The danger of mathematical arguments is that a person can sometimes follow an absurd path of reasoning without being alerted to its absurdity, due to the fact that their mind is so lost in the verbiage of mathematical equations that their common sense fails to penetrate it. As an economics teacher, I have to guard against this problem constantly in my students. One of the main difficulties in teaching applied mathematics is that students can become bamboozled by the mathematical machinery they are using, to the detriment of their ability to reason sensibly about the nature of the problem that the mathematics is designed to describe. Mathematics is meant to augment logical argument, by providing the ability to clearly define a problem, and to ensure that all necessary assumptions are made explicit in the analysis. Its advantage over “literary” argumentative methods (when used properly) is that it ensures that the analyst is not making assumptions that he is unaware of, and is not making leaps in argument that are illogical. However, when mathematical arguments are used to obscure, rather than enlighten, the result is that they tend to hide assumptions that are being made.

When mathematical arguments prove too much, it is often as a result of faulty assumptions. If an applied mathematical argument leads to a conclusion that is highly counterintuitive, or if the form of argument can be deployed just as effectively to prove other conclusions that is highly counterintuitive, then this is good reason to further scrutinize the assumptions made in the argument. Mathematics is a fascinating and powerful discipline, and one that I love a great deal. Enjoy it to the extent that you are able. But, as Russian writer Ayn Rand used to say, check your premises!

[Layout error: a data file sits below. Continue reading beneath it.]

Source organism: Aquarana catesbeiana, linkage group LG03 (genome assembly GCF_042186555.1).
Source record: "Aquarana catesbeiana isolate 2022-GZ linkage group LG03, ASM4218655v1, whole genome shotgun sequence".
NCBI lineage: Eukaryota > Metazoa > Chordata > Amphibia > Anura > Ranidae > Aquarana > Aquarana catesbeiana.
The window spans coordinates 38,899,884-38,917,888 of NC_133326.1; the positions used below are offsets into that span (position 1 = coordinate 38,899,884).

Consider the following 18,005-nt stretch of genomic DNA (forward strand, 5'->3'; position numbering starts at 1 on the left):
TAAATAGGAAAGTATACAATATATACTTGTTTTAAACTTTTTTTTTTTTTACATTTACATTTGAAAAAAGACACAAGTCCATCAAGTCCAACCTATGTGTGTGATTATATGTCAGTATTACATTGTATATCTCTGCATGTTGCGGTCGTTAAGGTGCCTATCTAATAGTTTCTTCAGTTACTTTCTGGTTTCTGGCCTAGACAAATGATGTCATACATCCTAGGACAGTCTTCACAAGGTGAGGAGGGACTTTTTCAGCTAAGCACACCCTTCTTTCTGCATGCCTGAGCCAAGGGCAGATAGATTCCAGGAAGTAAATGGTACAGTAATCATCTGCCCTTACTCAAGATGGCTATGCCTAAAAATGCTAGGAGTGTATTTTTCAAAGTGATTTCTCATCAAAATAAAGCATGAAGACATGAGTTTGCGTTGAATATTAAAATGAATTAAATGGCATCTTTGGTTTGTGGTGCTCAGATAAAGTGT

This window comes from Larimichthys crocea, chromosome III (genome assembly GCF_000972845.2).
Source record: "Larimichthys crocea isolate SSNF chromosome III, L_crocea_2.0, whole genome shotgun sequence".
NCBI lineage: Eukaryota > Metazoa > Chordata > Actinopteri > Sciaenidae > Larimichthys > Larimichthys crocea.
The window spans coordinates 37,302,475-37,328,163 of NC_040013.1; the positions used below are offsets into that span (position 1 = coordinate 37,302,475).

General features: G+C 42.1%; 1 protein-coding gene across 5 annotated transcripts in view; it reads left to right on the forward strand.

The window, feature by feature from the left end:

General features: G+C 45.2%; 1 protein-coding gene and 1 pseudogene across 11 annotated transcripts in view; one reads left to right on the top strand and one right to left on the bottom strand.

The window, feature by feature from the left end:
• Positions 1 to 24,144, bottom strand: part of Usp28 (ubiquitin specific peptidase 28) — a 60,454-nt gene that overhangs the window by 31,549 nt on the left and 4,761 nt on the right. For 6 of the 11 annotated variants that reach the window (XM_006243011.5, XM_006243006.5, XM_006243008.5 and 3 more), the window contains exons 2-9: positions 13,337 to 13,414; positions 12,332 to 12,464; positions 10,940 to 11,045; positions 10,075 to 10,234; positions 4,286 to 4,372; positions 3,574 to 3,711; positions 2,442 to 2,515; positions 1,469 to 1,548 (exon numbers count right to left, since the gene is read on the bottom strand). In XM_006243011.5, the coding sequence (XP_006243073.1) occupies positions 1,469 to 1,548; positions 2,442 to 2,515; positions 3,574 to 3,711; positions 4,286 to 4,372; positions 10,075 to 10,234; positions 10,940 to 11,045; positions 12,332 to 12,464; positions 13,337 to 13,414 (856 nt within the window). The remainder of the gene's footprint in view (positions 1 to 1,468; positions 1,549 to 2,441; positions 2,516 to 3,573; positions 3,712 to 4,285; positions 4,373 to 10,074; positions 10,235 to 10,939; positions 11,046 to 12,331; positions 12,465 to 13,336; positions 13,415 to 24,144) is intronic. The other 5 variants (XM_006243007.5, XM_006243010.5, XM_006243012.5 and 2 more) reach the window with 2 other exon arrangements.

The great predicament

The problems of prices and costs have been treated also with mathematical methods. There have even been economists who held that the only appropriate method of dealing with economic problems is the mathematical method and who derided the logical economists as “literary” economists. If this antagonism between the logical and the mathematical economists were merely a disagreement concerning the most adequate procedure to be applied in the study of economics, it would be superfluous to pay attention to it. The better method would prove its pre-eminence by bringing about better results. It may also be that different varieties of procedure are necessary for the solution of different problems and that for some of them one method is more useful than the other.

However, this is not a dispute about heuristic questions, but a controversy concerning the foundations of economics. The mathematical method must be rejected not only on account of its barrenness. It is an entirely vicious method, starting from false assumptions and leading to fallacious inferences. Its syllogisms are not only sterile; they divert the mind from the study of the real problems and distort the relations between the various phenomena. The ideas and procedures of the mathematical economists are not uniform. There are three main currents of thought which must be dealt with separately:

• The first variety is represented by the statisticians who aim at discovering economic laws from the study of economic experience. They aim to transform economics into a “quantitative” science. Their program is condensed in the motto of the Econometric Society: “Science is measurement.”